Population Milestone Is Reminder About Food Security – IFA


As the United Nations marks the world population reaching seven billion, IFA President John Bryan has warned political leaders in Europe and at home about the fragile nature of food security. He said, “This milestone for the number of people living on the plant should serve as a reminder that sustainable food production should be supported. Policy decisions in the years ahead must be targeted at those regions that can expand to meet rising global food demand.”

John Bryan said, “In Ireland, we have a low-carbon model of food production that also provides significant social and environmental benefits to the wider society. Currently, we feed 35 million people. With the right conditions, we can play an increasing role in feeding the world’s population. Growth targets have been set down, but these will only be achieved if we maintain the framework that encourages production at farm level. The drift of the current CAP proposals is at odds with this, and could be very damaging to the agri-food sector.”

The IFA President said it would be a grave mistake to implement a range of regulations that would undermine the productive capacity of Irish farming. “Our fear is that the EU Commission is intent on making changes for the sake of it. For example, the greening proposals will create many constraints for farmers, particularly grain growers, increase compliance and production costs and reduce competitiveness. They have the potential to decimate grain production in Ireland while increasing our dependence on more expensive imports.”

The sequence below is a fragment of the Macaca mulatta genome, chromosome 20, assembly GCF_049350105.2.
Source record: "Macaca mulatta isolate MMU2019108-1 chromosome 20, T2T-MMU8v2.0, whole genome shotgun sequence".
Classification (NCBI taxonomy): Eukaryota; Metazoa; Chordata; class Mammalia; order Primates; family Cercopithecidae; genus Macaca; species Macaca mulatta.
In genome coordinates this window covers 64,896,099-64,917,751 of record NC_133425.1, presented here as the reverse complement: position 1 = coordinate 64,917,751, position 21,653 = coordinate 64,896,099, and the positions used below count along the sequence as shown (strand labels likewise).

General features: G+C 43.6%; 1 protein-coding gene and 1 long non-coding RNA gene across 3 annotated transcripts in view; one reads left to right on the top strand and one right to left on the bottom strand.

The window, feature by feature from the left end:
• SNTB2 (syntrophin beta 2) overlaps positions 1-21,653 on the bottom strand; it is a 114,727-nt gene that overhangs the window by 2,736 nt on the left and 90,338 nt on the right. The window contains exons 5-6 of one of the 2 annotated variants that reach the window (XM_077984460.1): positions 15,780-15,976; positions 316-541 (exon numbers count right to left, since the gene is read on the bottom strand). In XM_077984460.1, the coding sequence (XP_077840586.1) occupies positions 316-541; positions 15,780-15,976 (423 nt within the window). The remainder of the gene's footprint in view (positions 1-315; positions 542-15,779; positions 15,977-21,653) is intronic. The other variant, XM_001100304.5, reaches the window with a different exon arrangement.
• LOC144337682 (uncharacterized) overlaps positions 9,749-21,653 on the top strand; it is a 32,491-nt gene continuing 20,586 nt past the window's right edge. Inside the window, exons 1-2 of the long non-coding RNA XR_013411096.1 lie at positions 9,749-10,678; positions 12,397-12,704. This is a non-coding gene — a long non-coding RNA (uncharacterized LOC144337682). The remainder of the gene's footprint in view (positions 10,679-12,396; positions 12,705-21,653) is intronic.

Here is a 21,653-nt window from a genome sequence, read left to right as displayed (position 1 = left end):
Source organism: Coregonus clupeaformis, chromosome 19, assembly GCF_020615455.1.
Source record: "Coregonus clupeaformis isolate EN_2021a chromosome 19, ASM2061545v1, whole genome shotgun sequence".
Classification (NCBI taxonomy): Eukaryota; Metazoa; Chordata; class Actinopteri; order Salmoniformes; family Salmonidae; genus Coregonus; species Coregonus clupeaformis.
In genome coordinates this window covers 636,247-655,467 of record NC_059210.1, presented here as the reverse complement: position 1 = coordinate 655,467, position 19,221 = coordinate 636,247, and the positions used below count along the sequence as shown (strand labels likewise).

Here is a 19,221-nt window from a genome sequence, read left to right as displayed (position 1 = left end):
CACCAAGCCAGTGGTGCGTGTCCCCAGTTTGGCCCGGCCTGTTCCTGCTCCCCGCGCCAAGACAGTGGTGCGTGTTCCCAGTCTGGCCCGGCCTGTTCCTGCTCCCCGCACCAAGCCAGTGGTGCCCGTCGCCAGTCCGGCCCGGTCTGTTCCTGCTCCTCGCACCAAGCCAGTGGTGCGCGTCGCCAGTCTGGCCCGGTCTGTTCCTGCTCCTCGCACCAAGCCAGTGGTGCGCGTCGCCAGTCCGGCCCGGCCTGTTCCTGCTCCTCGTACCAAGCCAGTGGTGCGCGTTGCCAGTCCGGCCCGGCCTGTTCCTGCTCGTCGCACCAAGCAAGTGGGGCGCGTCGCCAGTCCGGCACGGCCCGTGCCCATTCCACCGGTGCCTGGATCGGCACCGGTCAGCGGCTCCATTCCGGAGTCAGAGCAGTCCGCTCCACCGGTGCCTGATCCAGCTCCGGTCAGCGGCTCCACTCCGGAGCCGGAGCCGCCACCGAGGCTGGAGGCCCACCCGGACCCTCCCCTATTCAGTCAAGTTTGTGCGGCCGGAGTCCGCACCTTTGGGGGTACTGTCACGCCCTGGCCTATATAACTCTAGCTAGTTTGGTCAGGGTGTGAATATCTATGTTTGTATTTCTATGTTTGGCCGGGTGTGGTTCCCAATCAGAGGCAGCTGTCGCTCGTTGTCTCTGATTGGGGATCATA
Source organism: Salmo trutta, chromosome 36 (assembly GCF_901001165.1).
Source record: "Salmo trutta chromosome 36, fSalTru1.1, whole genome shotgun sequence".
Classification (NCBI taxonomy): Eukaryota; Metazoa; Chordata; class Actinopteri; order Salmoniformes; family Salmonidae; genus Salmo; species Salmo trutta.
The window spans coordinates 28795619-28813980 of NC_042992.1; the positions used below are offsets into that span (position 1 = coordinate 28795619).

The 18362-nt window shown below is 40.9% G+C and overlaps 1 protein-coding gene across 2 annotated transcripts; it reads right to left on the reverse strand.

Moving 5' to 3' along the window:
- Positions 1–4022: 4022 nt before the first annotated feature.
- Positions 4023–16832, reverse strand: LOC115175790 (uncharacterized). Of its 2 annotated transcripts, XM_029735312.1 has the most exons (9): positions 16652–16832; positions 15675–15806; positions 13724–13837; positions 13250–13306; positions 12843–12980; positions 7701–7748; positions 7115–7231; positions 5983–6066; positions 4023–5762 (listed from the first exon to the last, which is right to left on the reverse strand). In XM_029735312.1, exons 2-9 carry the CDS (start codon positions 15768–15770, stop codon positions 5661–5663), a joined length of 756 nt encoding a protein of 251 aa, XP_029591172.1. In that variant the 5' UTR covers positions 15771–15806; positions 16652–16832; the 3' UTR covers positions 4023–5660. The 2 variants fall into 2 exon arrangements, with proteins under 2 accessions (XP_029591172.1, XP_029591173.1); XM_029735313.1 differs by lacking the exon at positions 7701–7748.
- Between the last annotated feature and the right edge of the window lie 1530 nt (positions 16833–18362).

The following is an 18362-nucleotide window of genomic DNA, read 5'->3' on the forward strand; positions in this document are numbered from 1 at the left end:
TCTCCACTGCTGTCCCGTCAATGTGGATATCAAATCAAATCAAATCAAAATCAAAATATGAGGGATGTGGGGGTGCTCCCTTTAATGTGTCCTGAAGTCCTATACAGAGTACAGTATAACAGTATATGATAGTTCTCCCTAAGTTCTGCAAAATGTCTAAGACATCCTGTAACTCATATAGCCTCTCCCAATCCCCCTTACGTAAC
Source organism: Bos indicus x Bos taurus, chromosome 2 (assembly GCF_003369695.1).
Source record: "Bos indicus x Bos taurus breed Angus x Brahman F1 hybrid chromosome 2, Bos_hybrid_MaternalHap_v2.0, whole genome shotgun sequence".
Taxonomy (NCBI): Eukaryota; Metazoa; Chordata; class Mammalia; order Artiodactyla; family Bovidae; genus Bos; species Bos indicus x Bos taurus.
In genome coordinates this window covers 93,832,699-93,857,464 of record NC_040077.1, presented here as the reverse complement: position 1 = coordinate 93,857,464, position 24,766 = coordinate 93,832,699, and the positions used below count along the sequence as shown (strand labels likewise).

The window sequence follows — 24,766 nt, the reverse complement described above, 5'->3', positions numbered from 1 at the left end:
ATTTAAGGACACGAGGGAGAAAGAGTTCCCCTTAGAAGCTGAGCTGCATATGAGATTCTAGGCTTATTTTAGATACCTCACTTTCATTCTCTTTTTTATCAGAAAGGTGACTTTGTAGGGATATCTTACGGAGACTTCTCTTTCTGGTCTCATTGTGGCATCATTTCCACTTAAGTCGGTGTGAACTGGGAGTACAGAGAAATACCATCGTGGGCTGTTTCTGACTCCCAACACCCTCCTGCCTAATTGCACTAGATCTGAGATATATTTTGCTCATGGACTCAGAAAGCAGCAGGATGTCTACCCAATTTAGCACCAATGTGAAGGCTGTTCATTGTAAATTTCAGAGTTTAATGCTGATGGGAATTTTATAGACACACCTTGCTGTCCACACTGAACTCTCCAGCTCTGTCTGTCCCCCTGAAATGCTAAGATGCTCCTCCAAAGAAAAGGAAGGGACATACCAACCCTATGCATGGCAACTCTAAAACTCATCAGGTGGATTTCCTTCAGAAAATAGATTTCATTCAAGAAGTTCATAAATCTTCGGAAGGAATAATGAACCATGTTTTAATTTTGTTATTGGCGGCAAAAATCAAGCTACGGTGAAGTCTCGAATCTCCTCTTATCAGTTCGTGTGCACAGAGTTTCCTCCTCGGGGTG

Mr Bryan said, “Domestically, the Government cannot overlook the importance of farm schemes in underpinning farm incomes and acting as a stimulus to on-farm production. The strong performance of food exports this year can be built upon with sustainable expansion. The danger is that we will miss the opportunity if there is a cut in funding for farm schemes.”

Concluding, John Bryan said, “Reaching the seven billion mark in world population provides an exciting challenge for an agricultural producer such as Ireland. Any intervention by policymakers has to be constructive and must not stifle our expansion.”

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